In 2016, the Navy plans for biofuels to be used in up to 50 percent of all deploying ships and aircraft. On the USS Makin Island, the Navy expects $250 million in fuel savings over the 40-year lifetime of the ship. Here, a U.S. Marine Corps Osprey launches off the flight deck during training exercises. (Alan de Herrera)
Machinist Mate 2nd Class Zachary Long works in the ship's electrical plant. "The console is specifically to monitor the gas turbine while it’s operating the auxiliary propulsion motor," he says. All of the ship's systems are run by a computer network that checks every component and alerts the crew if something is wrong. (Alan de Herrera)
The ship uses a reverse osmosis system instead of chemicals to purify the water onboard. Leftover food is processed, chopped up and pushed over the side. “Everything that goes through the ship is dumped in the ocean clean,” says Captain Alvin Holsey, the ship's commanding officer. Above, a CH-53E Super Stallion leaves the ship in the more traditional way. (Alan de Herrera )
The USS Makin Island can use hybrid-electric propulsion about 70 percent of the time. Above, one of two gas turbine engines that provide the ship’s main propulsion system during high speeds of 13 to 25 knots. Gas turbines can get up to speed much faster than a steam-driven, or boiler, ship. A boiler ship takes two to three days to get up to the proper temperature and pressure before it can even depart, whereas the Makin Island can depart the same day. At slower speeds of 12 knots or less, the ship switches to the quieter hybrid-electric motors, part of the diesel generators, which burn significantly less fuel than gas turbines would at slow speed and have zero emissions. (Alan de Herrera)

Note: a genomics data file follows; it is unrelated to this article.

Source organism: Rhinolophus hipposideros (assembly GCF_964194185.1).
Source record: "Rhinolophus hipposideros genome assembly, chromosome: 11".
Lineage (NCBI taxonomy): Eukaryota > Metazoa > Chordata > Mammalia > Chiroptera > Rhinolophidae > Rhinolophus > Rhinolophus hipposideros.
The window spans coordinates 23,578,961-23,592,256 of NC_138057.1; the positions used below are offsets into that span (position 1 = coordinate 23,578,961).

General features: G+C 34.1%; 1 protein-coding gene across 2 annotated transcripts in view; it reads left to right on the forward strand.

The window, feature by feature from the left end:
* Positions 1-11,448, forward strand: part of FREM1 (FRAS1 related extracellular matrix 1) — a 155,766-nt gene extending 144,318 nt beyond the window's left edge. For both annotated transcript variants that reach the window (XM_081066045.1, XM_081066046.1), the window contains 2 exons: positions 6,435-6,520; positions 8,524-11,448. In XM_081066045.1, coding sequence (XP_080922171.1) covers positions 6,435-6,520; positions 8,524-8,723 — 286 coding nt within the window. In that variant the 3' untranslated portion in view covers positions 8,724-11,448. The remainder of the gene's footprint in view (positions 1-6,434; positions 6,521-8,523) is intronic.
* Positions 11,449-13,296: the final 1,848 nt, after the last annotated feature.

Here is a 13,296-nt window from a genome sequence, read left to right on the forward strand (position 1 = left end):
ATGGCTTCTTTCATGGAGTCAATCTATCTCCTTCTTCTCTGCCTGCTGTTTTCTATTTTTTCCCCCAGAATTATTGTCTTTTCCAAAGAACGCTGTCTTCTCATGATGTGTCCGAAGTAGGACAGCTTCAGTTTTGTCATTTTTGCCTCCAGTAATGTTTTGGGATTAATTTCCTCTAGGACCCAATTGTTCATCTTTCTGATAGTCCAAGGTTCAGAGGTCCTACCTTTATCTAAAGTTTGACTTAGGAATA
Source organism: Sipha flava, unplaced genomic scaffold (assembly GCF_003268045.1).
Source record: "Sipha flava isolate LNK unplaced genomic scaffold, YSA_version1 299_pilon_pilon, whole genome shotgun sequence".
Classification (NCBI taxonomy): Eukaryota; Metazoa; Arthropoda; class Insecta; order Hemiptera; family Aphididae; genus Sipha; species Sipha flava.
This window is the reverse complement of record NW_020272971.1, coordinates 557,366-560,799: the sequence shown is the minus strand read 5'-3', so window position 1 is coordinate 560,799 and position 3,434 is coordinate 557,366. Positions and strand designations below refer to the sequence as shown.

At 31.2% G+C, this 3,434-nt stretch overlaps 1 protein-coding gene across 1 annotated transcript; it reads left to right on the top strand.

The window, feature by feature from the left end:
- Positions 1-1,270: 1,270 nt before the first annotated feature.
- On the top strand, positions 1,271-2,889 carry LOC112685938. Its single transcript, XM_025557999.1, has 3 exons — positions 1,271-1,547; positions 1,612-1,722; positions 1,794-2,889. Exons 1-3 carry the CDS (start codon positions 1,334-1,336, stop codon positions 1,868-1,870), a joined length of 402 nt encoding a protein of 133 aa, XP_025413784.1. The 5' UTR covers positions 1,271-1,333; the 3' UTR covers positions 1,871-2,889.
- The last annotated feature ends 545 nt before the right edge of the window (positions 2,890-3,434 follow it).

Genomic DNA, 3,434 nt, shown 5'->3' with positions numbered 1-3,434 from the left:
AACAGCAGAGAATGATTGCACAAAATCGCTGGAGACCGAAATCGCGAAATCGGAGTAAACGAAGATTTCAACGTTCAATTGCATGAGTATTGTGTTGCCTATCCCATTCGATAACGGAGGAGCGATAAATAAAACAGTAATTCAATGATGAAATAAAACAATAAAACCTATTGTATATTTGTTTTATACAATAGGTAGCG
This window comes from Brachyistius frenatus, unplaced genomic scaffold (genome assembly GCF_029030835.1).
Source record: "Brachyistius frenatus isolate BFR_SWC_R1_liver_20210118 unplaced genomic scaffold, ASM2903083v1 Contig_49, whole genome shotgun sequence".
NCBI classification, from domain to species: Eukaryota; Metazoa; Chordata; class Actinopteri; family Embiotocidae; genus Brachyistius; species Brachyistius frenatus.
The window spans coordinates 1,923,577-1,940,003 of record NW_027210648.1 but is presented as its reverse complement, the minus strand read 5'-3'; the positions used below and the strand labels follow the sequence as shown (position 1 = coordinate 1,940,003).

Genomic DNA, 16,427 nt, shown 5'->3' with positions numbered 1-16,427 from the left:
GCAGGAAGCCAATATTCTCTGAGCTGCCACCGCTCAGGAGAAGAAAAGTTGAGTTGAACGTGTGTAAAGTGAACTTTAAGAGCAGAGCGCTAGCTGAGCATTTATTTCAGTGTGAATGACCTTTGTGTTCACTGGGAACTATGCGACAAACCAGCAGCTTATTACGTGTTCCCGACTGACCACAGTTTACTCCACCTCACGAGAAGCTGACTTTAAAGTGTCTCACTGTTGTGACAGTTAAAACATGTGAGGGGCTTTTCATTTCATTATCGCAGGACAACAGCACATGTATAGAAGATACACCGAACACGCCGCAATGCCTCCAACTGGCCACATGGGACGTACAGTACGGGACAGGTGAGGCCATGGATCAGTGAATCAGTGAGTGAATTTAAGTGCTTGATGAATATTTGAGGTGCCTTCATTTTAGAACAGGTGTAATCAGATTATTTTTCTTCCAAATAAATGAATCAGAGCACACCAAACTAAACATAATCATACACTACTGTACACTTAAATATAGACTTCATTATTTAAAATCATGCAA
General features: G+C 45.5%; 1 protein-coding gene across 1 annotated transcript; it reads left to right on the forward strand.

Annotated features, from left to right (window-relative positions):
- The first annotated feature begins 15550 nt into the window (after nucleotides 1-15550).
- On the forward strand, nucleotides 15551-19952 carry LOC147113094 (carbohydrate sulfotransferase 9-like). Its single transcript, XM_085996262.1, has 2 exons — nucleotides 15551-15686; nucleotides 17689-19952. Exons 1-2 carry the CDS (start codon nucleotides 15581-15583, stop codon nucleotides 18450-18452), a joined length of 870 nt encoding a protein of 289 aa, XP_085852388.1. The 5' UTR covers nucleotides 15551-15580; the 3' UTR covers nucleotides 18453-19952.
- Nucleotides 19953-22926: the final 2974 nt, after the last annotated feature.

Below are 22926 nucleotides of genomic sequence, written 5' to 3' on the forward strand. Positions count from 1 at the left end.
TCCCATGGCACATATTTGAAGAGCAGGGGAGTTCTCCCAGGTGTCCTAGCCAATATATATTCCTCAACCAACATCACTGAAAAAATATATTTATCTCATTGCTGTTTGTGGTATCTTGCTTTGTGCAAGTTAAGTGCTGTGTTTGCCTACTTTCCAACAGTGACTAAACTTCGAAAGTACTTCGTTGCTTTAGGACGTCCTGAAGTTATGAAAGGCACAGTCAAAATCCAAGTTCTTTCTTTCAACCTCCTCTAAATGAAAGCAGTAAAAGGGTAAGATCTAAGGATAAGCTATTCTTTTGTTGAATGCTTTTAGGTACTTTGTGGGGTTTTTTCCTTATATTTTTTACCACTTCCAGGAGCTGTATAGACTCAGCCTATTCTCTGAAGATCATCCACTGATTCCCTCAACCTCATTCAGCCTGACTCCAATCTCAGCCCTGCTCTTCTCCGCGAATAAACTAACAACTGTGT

Machinist Long checks the variable speed drive for the auxiliary propulsion motor. The drive, he says, is “essentially the brains of the motor. [It] tells the motor how fast to go, and it steps down voltage into usable current so the motor will run.” (Alan de Herrera)
Having thousands of marines and sailors aboard (above, conducting a post-flight inspection on an Osprey) means lots of waste, like plastic bottles and aluminum cans. No problem. “The plastics are separated, the metals are separated, the glass is separated,” says Captain Holsey. “We press them into pucks and turn them in to the city of San Diego when we come to shore.” (Alan de Herrera)
The USS Makin Island on pre-deployment training ops off the Southern California coast. “We can move this 40-thousand-ton warship with the same power provided by our ship diesel generators that generate electricity to drive my [air conditioning], my lights, my television, my communications,” says Captain Holsey. (Alan de Herrera)

How the Navy’s Going Green

The USS Makin Island’s hybrid-electric propulsion is the future of aircraft carriers.

airspacemag.com

The USS Makin Island is a Wasp-class amphibious assault ship based out of San Diego, California. Alhough the ship, commissioned in 2009, is the eighth and last of its class, it was the first built with a hybrid-electric propulsion system that combines gas turbines with auxiliary motors running off the ship’s electrical grid. Having the most technologically advanced engines, Makin Island was also the most expensive of the eight ships to build, at $2.5 billion.

During the ship’s maiden seven-month deployment overseas, its unique propulsion system saved more than four million gallons of fuel—worth over $15 million—compared to a conventional steam-driven ship. Makin Island represents the Navy’s growing commitment to conservation and reducing fossil fuel use. It has been so successful that the Navy is now launching a series of these hybrid-electric amphibious assault ships. USS America will be officially commissioned in San Francisco on October 11, 2014.

Photographer Alan de Herrera visited the Makin Island in May 2014.

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